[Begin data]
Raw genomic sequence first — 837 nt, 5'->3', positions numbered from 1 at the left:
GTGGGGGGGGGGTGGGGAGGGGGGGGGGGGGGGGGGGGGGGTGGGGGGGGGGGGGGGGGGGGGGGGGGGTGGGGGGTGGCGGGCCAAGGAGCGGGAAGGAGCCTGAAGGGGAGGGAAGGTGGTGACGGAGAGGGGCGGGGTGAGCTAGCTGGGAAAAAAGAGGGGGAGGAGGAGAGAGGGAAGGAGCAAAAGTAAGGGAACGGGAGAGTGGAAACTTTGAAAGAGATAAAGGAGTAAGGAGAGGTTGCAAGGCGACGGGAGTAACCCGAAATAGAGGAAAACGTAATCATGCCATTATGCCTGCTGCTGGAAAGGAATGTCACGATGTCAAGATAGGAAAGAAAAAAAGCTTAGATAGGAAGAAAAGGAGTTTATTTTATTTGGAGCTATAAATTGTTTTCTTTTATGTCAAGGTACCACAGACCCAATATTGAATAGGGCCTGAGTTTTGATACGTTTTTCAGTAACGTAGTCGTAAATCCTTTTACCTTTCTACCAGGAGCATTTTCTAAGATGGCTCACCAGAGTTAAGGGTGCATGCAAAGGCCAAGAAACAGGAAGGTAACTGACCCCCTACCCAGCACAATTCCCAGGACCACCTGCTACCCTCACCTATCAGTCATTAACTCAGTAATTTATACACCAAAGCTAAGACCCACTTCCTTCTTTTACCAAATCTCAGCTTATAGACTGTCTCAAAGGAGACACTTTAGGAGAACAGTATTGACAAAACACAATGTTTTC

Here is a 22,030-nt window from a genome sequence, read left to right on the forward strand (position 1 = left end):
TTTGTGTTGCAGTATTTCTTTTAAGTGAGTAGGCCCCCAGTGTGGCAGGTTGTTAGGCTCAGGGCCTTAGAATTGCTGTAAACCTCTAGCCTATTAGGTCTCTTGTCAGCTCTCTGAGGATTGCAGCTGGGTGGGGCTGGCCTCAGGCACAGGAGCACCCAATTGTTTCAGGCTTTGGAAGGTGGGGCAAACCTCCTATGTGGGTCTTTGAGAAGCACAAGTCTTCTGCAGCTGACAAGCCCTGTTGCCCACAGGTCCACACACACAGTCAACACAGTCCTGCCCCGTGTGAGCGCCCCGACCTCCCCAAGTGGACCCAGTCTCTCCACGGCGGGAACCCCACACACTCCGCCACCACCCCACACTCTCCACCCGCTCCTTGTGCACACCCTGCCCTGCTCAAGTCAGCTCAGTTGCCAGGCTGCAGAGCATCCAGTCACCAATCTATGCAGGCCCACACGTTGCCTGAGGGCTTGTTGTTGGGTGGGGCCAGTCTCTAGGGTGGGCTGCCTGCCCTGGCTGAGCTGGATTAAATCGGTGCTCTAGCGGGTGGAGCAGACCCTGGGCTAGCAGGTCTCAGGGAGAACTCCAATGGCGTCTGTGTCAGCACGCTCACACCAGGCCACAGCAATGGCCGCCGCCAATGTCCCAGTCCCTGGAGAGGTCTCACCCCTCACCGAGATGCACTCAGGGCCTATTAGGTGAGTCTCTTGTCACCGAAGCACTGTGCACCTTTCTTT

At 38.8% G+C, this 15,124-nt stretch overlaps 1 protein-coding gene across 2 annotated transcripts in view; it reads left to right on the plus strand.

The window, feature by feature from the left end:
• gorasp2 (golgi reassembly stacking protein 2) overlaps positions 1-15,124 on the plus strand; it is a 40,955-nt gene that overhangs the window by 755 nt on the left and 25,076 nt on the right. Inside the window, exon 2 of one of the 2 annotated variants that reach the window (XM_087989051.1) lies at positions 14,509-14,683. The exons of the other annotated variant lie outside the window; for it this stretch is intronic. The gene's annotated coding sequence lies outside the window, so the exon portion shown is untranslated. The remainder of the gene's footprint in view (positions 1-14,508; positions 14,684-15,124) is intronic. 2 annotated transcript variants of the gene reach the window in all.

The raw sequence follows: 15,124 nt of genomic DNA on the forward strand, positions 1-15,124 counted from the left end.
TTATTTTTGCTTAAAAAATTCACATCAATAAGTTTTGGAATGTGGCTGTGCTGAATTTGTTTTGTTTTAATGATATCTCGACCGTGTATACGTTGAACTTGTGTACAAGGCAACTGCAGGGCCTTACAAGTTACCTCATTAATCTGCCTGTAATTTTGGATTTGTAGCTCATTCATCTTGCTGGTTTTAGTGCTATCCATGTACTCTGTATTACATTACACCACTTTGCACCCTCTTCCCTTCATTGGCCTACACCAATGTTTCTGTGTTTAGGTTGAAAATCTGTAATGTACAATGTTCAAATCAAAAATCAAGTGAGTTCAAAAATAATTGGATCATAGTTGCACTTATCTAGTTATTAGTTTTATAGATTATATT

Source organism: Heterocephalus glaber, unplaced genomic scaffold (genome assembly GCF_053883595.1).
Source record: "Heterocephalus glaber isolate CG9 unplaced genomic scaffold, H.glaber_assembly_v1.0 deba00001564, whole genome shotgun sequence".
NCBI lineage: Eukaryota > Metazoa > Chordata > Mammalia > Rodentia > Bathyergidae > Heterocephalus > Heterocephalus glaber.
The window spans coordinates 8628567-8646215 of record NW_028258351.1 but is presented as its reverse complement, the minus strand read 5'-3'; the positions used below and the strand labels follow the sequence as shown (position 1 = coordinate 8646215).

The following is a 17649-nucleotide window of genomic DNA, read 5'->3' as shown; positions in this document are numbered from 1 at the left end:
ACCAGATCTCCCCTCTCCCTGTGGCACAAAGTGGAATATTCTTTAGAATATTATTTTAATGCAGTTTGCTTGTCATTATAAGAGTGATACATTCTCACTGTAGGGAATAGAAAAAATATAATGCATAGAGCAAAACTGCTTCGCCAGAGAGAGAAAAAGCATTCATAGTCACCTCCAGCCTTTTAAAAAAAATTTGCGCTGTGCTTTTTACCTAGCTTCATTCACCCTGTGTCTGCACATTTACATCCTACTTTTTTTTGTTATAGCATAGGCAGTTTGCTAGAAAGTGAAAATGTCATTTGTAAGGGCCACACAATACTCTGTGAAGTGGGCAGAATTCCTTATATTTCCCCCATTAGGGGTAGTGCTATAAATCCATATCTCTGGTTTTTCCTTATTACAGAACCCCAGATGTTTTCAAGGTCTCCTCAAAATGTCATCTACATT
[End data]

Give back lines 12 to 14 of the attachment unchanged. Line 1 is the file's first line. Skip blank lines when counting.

NCBI lineage: Eukaryota > Metazoa > Chordata > Mammalia > Rodentia > Bathyergidae > Heterocephalus > Heterocephalus glaber.
The window spans coordinates 8628567-8646215 of record NW_028258351.1 but is presented as its reverse complement, the minus strand read 5'-3'; the positions used below and the strand labels follow the sequence as shown (position 1 = coordinate 8646215).

The following is a 17649-nucleotide window of genomic DNA, read 5'->3' as shown; positions in this document are numbered from 1 at the left end: